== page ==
By Lance Roberts At STA Wealth Management
It was interesting yesterday to watch the media explode in a frenzy of reporting over the "stronger than expected" auto sales. The increase in auto sales to 16.9 million units was certainly a welcome number. However, was it really the "long awaited" sign of economic recovery that it was portrayed to be yesterday?
"These are stunning numbers, especially since the industry is in the midst of some massive, highly publicized recalls," said Anthony Karydakis, chief economic strategist at Miller Tabak in New York.
We would view this as a strong sign of a consumer sector emerging more confident with pivotal positive implications for spending and growth later in the year."
Is this really the case? Do these numbers finally foretell the long awaited economic revival? For that answer, we need to look deeper into the data rather than at a specific data point. As I have stated so often in the past, it is the "trend" of the data that is vastly more important that a single data. Let me give you an example.
The Bureau Of Economic Analysis (BEA) provides a large dataset on motor vehicle sales going back to 1976. The most recent tally of 16.77 million motor vehicle sales for May was a whopping 8.3% increase from May of 2013 which was only 15.48 million units on a seasonally adjusted annualized rate. However, if we look back at the data the comparisons are going to be far tougher in August, November and next March and April as total unit sales all topped 16 million. In other words, May's sales figures were not much better than any of those previous months. In fact, the last three months of reported data have 16.4, 16.04 and 16.77 million units. The increase in sales followed very sluggish sales from December through February as extremely cold winter weather suppressed car shopping activity to around 15 million units per month.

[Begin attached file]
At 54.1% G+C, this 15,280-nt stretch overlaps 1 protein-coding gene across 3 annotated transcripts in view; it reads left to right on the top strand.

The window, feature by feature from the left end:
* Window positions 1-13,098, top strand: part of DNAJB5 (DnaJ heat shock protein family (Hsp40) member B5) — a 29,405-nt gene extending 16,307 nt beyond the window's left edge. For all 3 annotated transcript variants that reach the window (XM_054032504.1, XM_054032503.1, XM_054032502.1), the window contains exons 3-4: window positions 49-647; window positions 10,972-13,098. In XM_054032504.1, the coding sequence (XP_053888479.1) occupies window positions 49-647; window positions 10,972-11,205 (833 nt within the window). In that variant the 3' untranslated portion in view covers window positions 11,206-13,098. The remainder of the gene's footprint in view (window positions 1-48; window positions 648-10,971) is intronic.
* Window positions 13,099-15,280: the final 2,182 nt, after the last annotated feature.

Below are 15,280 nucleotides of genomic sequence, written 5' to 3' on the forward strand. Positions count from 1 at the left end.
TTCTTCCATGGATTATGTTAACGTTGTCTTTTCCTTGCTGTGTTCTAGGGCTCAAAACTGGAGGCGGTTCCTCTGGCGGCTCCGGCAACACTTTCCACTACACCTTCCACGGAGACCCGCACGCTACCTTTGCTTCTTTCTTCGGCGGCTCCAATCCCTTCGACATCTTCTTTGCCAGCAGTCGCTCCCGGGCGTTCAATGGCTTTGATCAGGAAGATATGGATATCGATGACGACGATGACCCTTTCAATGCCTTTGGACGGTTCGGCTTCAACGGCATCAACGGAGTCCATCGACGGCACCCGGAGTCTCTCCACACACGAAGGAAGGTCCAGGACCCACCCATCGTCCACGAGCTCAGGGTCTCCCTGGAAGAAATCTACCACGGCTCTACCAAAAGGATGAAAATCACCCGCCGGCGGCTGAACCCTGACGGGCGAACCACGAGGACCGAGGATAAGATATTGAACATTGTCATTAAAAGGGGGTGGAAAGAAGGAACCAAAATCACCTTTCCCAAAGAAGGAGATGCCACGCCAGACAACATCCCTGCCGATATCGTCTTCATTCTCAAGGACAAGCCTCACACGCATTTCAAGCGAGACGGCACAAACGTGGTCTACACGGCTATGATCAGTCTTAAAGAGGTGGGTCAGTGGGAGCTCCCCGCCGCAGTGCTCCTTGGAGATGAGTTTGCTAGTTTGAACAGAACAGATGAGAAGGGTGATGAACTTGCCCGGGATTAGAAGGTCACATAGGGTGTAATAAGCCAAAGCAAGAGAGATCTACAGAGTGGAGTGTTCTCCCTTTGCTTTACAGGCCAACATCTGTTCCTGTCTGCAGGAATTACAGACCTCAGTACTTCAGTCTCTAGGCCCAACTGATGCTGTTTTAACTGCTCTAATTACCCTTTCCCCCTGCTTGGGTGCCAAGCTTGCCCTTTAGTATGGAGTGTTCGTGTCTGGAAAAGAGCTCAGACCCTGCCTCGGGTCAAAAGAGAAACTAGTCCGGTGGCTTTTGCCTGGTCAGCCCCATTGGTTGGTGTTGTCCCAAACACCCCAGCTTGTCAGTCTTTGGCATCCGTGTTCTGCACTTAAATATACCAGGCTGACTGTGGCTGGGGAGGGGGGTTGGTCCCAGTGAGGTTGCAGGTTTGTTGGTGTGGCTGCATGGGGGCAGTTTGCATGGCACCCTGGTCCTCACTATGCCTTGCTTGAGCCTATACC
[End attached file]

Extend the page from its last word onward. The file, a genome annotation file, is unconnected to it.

The single data point of 16.8 million units is better than it was in 4th quarter, but about the same as it was in previous months, which doesn't tell us much about overall activity. However, what is often missed by the media in the scramble to produce a headline is to provide "context" around the data. By analyzing longer term data trends, "context" is created to provide a deeper understanding of what a single data point actually means.
This series of charts should help provide some "context" to help formulate your own conclusions about the strength of auto sales and the economic recovery.
The chart below shows total motor vehicle sales (seasonally adjusted) back to 1976. The red dashed line is the current level of total sales. The last time that total sales were in a rising trend and reached 16.8 million units was in July, 1998. Current levels are more closely correlated with prior peaks in sales.
As we discussed yesterday with regards to the ISM report, we can remove some of the obfuscation of the "seasonal adjustment" process by using a 12-month moving average to smooth the otherwise volatile non-seasonally adjusted data.
Note: Notice that the early summer months ALWAYS experience a sharp jump following low points of sales in January.
The annualized growth rate of unit sales is on the decline. The red dashed line denotes a 0% change in annualized unit sales. A decline to a -10% annualized rate of change has historically denoted the onset of recessions.